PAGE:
On appeal, the Fourth Department modified the lower court’s decision by striking the portion reducing plaintiff’s damages on the diversion causes of action. In doing so, the court rejected the argument that an improper diversion of trust assets could be “cured” by a subsequent payment from non-trust assets, concluding that such circumstances would blunt the rigorous trust regulations set forth in the Lien Law, and would open the door to “pyramiding”, where an owner or contractor use loans or payments advanced in the course of one project to complete another. The Appellate Court was persuaded by language in the Court of Appeals case of Aquilino v. New York State, 10 NY2d 271 (1962), which stated that funds from an express trust may not be diverted “whether or not the diversion is subsequently remedied”. Moreover, the majority addressed concerns expressed by the lone dissenting justice, noting that the plaintiffs would not recover a windfall or “double recovery” by re-imposing the full measure of potential damages, because the plaintiffs alleged that a sum in excess of $1.7 million was due and owing for labor and materials on the project.
The holding is significant because prior to the Fourth Department’s ruling, the issue of whether a trustee could avoid civil liability by subsequently restoring diverted funds was murky at best. Even one of the leading treatises on New York construction law could only profess that it was “debatable” whether a trustee could escape civil liability by restoring the trust. (New York Construction Law Manual, 2d Ed., §9.8). This case appears to mark the first occasion that an appellate court in New York State has specifically addressed the issue of trust restoration under Article 3-a. Prior to this decision, the most cited authority for the proposition that diverted funds could not be restored was a Supreme Court decision from Rockland County, noting that the Lien Law was devoid of any statutory language giving rise to a restoration defense in a civil action. Schwadron v. Freund, 69 Misc2d 342 (NYSupp. 1972). However, as cited by defendants in its appeal brief, there are also several miscellaneous decisions that implicitly recognized a restoration defense, at least in circumstances where the plaintiff could potentially recoup a double recovery.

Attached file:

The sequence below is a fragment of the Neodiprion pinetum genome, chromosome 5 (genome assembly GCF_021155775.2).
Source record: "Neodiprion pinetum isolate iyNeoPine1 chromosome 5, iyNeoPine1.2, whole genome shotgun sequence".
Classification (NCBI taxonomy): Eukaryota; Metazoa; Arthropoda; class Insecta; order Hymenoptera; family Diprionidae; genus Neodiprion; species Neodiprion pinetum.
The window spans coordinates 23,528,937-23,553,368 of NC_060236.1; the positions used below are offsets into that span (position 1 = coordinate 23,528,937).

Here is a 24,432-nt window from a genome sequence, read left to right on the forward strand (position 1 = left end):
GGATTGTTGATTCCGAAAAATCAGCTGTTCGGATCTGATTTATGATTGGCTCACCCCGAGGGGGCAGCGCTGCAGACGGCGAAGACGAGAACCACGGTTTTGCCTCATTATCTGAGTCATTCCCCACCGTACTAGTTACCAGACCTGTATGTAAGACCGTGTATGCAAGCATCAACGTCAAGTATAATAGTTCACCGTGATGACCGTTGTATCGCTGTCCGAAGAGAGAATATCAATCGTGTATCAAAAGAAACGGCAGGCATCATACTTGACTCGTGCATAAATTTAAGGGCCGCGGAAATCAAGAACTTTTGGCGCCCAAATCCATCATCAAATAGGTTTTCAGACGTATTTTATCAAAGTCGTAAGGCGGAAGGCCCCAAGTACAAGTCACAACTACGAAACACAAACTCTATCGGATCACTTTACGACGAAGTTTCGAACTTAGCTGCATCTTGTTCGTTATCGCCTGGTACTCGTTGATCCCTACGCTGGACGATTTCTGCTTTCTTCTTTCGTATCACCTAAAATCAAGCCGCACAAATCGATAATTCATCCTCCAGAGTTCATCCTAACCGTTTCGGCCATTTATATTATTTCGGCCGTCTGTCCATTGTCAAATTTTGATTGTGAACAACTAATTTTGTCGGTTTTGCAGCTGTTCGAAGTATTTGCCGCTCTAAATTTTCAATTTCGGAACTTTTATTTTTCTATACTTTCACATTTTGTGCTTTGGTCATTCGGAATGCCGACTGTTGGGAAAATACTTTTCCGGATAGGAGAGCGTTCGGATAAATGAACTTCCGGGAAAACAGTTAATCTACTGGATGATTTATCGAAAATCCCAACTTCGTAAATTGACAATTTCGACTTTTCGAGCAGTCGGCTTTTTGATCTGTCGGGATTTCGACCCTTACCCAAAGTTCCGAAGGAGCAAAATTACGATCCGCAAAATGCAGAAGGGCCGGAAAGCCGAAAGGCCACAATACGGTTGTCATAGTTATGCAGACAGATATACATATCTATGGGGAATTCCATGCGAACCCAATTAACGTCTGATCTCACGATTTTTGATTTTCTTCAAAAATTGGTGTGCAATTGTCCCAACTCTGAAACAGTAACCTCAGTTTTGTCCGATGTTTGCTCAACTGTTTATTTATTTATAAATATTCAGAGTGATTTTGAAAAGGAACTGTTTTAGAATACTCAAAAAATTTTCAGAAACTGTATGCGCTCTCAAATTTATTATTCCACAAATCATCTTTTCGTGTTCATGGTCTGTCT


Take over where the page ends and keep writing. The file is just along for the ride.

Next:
Now that the Fourth Department has weighed in, there is finally some clarity on the issue of restoring diverted trust funds. While it remains to be seen how this holding will impact future litigation, it should put all trustees on notice that they will not be relieved of liability (including personal liability) merely by paying out an amount equal to the total trust res, particularly when the trust beneficiaries are still owed money for labor and materials. As the statute requires, the trustee must account for the proper expenditure of trust funds, and if they cannot, they may be liable for any amounts diverted.
Article written by Richard T. Bell, Jr., a founding partner of Adams Leclair.